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Wednesday, September 7, 2016

Biosimilar Interchangeability – The PBAC's consideration of Brenzys (etanercept)

By Sarah Matheson, Partner, and Ric Morgan, Special Counsel

We now know that the PBAC is prepared to have Brenzys, MSD's biosimilar version of etanercept, 'a-flagged' to Pfizer's as Enbrel.

It appears that the PBAC has continued with its unique position and allowed in-pharmacy substitution in the absence of evidence specifically addressing interchangeability.

The PBAC identifies six matters that it considered in deciding to 'a-flag'.  Of these, only two actually address issues beyond the assessment of whether Brenzys is safe and efficacious as a biosimilar product. 

The first of these relates to study of a "one-way switch from Enbrel to Brenzys".  As noted in our previous post,  such switching and interchangeability involve different risks.

The second is to say that:

"The drug, etanercept, is not immunogenic per se, and anti-drug antibodies are rare. Switching between brands of etanercept is unlikely to change this."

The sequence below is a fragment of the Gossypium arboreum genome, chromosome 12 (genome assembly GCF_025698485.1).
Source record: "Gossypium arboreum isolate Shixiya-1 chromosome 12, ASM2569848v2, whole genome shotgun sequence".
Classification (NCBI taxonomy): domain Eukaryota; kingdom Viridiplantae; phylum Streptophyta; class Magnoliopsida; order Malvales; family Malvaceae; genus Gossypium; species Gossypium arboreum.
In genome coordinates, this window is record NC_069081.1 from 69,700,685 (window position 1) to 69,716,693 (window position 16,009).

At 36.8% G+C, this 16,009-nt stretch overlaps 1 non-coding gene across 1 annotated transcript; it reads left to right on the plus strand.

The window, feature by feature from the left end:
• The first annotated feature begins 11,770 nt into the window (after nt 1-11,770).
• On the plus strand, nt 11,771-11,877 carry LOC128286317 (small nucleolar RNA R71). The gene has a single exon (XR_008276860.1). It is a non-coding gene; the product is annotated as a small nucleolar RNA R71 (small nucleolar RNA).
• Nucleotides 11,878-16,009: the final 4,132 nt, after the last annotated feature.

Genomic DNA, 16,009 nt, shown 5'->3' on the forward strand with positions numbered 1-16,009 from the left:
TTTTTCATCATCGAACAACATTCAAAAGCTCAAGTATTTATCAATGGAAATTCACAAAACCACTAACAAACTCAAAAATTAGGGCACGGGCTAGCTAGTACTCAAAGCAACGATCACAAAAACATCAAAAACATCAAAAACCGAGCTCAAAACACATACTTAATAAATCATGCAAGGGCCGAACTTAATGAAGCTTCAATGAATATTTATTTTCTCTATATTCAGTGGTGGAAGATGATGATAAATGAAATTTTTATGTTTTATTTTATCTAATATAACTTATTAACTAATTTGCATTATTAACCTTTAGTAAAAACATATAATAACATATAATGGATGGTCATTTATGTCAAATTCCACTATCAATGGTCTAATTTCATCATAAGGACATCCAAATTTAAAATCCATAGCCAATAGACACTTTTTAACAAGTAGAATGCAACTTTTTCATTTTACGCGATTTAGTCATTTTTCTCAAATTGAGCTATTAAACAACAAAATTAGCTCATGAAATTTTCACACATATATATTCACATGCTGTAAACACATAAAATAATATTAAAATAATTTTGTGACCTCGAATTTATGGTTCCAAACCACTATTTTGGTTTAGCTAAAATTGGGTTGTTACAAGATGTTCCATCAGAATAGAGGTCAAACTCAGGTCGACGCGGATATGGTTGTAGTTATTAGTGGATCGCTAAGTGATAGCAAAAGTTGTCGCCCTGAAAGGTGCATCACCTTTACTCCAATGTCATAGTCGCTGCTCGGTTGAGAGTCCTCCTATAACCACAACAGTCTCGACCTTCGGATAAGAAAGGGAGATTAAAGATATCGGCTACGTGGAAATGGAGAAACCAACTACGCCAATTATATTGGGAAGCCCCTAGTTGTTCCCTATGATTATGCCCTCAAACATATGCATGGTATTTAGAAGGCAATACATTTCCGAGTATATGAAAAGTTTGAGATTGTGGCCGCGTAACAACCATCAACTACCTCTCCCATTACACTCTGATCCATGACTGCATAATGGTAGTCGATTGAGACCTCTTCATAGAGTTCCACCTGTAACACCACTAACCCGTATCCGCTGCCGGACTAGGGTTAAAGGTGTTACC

Whether this addresses the real concerns about the PBAC's approach is questionable. Because the PBAC does not refer to any studies or evidence on interchangeability, it appears that there are no studies on which it has relied.

It also suggests that the PBAC is conflating switching (on a single occasion) with interchangeability, as allowed by 'a-flagging'.

It seems that the PBAC is relying on prescriber control and patient choice to suggest that by allowing 'a-flagging' they are not really supporting full interchangeability. The PBAC states:

"…the substitution process allows for patient and prescriber choice and is not automatic. For any individual prescription, a prescriber may choose to not permit brand substitution. If substitution has been permitted by the prescriber, the patient may choose which brand they wish to receive from the pharmacist."

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